Needless to say, by the time Christmas comes around I'm ready to beg, borrow or steal just to get some time off to rest. Oh, but then there is shopping. And cleaning. And wrapping presents. And did you remember to do office gifts? Are you out of coffee? For like a week? Do you remember the last time you did laundry?
I've written about it before and I'm sure I will do it again next year. I feel totally out of spirits and almost like I need to turn my Christian card in, but Christmas is hard for me as an adult.
Growing up, I LOVED Christmas. So much. I would start listening to Christmas music in July. JULY, people. I mean I see it now, that's a little crazy. But I couldn't get enough of Christmas carols and the warm memories that Christmas would bring for me. Twinkle lights and candy canes, sugar cookies and Christmas trees-- these were things I loved. I don't know if it the stress of finals and end of term papers and grades that I suffer vicariously through my students or the whole retail mess (that I promise I am still thankful for) but somewhere in there, I get so downtrodden. Could I please just have a break?!
I had my annual "Christmas is overwhelming me and I know it shouldn't be!" meltdown on Friday (sorry Jen) and after some hugs and love from mom (thanks Mom), I think I started to calm down.
Saturday saw another busy day at the store, which is par for the course, especially as it was the last Saturday before Christmas. But since it was Saturday, it also meant that I could cross one more thing off my to-do list: stop at Jo-Ann's for the needles I needed to finish a Christmas present. They had exactly what I needed and I think I found myself skipping back to the break room for the second half of my break. I got a lot of odd looks from my co-workers and one even commented, "Wow. You are really REALLY happy." And then I realized. I was happy. I was excited about SOMETHING. And I liked it.
So even though I really was half-asleep this morning getting ready for church (I guess that is what happens when you spent 1.5 hours finishing a knitting project and feeling so pleased that you just.can't.fall.asleep...) I was excited to get to church. And even though I didn't drink enough coffee and got there a tad late, I was glad to be there. And even though I had to leave to go to work (to sit in a very QUIET library), I got to sing some Christmas carols with my people. And like the giant nerd that I am, found myself crying. THIS is where my heart longed to be. Not at work or running around getting stressed out, but with my church family, with my actual family. Making time to sit and sing and learn. And maybe that's the key: MAKING time. I kind of expect Christmas spirit and joy to just happen. In the crazy traffic and cranky customers, I just expect joy to be sprinkled on my like fairy dust.
But that can't be right, can it? In today's sermon, Pastor Tim made a very interesting point. We hear it every year: In those days Caesar Augustus issued a decree that a census should be taken of the entire Roman world...and everyone went to their own town to register. We read and think, "Yes, okay. This needed to happen because of prophecy and we know that God keeps his word. Of course this makes sense." But stop for a moment and consider: taking a census takes TIME. It wasn't a whim. Caesar didn't just wake up one day and decide, "Census! Great idea!" God gave him the idea IN ENOUGH TIME for him to think it was his own idea (probably. God is sneaky like that sometimes.), talk to his advisers, and get the word out. And then enough time for word to go out to the entire Roman world. And enough time for everyone to hear it. Enough time, now that people know, to pack and make arrangements to go home. AND, of course, it all has to coincide with Mary's pregnancy so that Jesus will be born in the right place at the right time. This isn't magic, ya'll. This is a carefully planned historical event. If you want to have a good party, let God plan it.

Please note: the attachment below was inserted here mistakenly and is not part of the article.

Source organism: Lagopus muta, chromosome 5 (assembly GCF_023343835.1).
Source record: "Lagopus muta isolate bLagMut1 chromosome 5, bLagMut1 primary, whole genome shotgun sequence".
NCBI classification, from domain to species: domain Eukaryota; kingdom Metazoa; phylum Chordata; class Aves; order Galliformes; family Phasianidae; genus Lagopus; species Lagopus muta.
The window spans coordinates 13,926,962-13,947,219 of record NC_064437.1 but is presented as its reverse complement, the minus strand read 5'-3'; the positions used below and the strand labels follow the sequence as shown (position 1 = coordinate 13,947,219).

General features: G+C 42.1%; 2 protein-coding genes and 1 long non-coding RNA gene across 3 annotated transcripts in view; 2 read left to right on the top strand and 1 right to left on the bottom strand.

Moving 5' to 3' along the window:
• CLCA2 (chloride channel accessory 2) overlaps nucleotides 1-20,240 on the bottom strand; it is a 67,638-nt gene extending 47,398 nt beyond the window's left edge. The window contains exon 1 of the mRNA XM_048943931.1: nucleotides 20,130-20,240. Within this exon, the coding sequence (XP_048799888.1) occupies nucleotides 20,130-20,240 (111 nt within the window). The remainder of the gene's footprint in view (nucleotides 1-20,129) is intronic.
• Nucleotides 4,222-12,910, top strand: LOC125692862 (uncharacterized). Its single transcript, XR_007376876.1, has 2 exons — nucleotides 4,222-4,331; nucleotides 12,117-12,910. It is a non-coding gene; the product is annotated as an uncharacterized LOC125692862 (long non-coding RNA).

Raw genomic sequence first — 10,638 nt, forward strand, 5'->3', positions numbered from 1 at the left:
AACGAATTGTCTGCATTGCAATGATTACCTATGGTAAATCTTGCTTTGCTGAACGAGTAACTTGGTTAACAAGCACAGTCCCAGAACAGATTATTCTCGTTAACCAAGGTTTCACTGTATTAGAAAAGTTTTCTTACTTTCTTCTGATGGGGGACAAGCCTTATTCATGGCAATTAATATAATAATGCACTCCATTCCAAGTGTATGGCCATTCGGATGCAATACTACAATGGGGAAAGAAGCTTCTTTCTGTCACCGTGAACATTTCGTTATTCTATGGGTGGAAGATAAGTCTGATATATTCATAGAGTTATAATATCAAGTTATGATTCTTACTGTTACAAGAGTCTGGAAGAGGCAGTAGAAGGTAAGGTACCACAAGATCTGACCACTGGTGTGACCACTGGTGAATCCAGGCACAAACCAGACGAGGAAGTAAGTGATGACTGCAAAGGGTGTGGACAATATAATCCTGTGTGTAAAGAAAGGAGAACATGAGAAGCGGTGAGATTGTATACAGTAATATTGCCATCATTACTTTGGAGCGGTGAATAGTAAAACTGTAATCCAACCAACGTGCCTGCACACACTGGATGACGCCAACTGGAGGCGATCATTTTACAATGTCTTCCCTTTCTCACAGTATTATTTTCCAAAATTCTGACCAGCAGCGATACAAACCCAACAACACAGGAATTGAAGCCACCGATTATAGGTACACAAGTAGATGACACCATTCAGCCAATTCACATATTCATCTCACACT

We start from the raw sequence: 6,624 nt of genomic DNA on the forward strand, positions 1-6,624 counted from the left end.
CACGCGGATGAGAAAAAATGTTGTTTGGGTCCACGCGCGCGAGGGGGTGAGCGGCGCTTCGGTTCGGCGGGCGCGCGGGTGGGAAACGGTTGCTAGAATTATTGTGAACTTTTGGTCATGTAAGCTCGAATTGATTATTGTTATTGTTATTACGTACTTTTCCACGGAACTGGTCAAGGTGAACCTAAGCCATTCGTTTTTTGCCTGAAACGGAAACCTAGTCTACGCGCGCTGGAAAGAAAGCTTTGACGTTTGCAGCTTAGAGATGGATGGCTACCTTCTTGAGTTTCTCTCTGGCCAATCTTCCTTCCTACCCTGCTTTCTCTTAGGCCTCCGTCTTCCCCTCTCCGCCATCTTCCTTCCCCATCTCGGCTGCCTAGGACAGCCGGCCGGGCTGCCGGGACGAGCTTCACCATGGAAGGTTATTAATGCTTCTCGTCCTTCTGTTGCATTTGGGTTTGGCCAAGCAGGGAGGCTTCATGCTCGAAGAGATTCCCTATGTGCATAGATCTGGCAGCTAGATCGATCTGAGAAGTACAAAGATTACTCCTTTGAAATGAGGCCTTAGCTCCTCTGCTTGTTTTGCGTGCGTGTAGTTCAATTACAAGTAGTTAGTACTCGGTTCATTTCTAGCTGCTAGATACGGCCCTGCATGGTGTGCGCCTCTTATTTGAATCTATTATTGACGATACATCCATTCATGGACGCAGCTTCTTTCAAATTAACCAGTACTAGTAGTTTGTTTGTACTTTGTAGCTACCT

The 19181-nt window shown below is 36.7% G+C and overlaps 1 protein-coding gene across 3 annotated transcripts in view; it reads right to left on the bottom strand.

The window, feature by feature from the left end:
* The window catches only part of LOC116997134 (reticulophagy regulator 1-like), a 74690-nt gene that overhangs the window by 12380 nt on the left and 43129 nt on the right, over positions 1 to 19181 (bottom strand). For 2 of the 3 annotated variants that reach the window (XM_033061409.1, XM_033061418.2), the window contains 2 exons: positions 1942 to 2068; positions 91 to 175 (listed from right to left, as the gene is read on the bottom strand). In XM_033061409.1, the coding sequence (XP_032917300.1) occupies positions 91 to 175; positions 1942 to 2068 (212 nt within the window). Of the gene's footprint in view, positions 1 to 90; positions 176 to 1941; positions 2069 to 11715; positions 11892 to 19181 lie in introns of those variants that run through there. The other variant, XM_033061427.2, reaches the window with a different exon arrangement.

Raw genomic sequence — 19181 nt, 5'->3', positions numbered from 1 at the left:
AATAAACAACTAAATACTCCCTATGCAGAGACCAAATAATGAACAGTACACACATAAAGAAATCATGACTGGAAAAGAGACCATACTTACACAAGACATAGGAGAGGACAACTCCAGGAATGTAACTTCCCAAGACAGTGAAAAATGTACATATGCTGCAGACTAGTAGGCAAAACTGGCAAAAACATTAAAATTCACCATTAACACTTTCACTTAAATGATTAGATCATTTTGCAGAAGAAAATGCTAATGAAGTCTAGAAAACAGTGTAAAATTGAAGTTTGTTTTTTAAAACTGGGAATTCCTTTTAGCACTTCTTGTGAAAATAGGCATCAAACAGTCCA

Anyway. I digress. The thing is, if the first Christmas took planning and lots of preparing, what makes us think that every other Christmas won't require the same amount of planning?
So with that in mind, I'm going to prayerfully and mindfully prepare for Christmas. Not just by putting up the tree and lighting my Jack Frost candle (plus, I've already done that), but by choosing joy and choosing to make time to focus on the sacrifice that Jesus made by leaving Heaven to come to earth.
And right now, choosing joy looks like making a cup of tea to warm my fingers and my heart. Nothing speaks comfort like a cup of tea!
I hope you remember to choose joy this week!
But the angel said to them, "Do not be afraid. I bring you good news that will cause GREAT JOY for all the people. Today in the town of David a Savior has been born to you; he is the Messiah, the Lord."